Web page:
Teledyne e2v sensors to play vital role in ESA’s FLEX satellite mission


The FLEX mission, which is the eighth in ESA’s Earth Explorer programme, is scheduled to launch in 2022. For the first time, it will enable plant photosynthetic activity to be measured from space by detecting the faint fluorescent glow emitted when atmospheric carbon dioxide and sunlight is converted into energy-rich carbohydrates.

Teledyne e2v will design, develop and carry out the qualification of high performance CCDs and their customised package for integration into the FLEX instrument, which is under development by Leonardo and OHB System.

The ESA Earth Explorer missions focus on the atmosphere, biosphere, hydrosphere, cryosphere and the Earth’s interior, with emphasis on the interactions between these components and on the impact that human activities have on the Earth’s processes. The FLEX mission is intended to advance understanding of the functioning of the photosynthetic machinery and the actual health and performance of terrestrial vegetation. The mission will deliver a monthly global map with an on-ground spatial resolution of 300 x 300 metres.

The FLEX payload consists of the high-resolution Fluorescence Imaging Spectrometer (FLORIS), a pushbroom instrument with a swath width of 150km and covering the 500-780nm spectral range.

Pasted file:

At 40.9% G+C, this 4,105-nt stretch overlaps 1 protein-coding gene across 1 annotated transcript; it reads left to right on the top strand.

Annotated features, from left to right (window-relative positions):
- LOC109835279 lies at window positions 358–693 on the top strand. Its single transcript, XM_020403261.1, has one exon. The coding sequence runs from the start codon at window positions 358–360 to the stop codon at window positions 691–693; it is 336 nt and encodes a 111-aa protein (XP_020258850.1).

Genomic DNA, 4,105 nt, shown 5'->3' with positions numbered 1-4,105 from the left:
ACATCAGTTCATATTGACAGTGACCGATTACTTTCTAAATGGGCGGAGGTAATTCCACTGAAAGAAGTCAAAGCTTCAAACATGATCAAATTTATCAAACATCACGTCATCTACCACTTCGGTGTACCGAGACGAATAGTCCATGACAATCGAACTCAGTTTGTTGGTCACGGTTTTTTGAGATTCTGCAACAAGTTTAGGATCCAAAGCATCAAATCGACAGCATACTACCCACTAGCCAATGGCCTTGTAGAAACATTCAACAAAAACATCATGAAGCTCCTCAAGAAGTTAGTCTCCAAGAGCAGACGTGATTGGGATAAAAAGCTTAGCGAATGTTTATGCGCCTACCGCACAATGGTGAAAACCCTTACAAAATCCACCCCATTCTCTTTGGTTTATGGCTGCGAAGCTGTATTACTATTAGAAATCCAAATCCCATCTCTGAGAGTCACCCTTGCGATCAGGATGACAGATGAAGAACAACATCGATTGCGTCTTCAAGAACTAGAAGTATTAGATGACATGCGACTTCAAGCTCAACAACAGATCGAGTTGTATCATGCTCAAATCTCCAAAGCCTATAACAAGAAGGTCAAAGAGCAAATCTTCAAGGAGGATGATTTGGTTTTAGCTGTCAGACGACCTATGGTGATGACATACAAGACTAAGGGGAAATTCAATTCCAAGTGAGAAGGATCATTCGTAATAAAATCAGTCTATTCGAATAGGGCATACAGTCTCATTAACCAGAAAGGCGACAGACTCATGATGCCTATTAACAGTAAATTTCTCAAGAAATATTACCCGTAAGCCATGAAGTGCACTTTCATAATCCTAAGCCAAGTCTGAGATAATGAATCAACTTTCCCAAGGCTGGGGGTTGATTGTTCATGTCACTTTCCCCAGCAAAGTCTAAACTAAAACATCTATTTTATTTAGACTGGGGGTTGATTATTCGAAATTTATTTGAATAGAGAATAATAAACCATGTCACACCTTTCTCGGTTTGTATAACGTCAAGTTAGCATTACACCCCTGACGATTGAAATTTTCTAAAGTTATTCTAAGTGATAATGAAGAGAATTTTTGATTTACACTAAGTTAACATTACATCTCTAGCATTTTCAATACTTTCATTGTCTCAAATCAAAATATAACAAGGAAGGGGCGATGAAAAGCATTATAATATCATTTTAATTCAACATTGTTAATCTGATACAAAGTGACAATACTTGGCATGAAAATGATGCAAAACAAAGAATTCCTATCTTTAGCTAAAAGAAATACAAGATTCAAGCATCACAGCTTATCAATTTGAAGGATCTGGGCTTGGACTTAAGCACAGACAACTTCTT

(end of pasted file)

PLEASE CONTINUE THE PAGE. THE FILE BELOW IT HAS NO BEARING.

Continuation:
The Teledyne e2v CCDs are of custom frame transfer design, meeting the specific requirements of the ESA-funded FLORIS instrument. They feature large rectangular pixels, high quantum efficiency performance, low noise and the ability to run at fast transfer speeds. The custom package for the CCDs is designed to be compact as well as closely matching their thermal properties, to meet the thermomechanical requirements. It also features two flexible cables for electrical connection and precision alignment of the sensors in the FLORIS focal plane array.

Information from FLEX will help scientists improve their understanding of the way carbon moves between plants and the atmosphere, and how photosynthesis affects carbon and water cycles. It will also lead to better insight into plant health and stress. This is of particular relevance since the growing global population is placing increasing demands on the production of food and animal feed.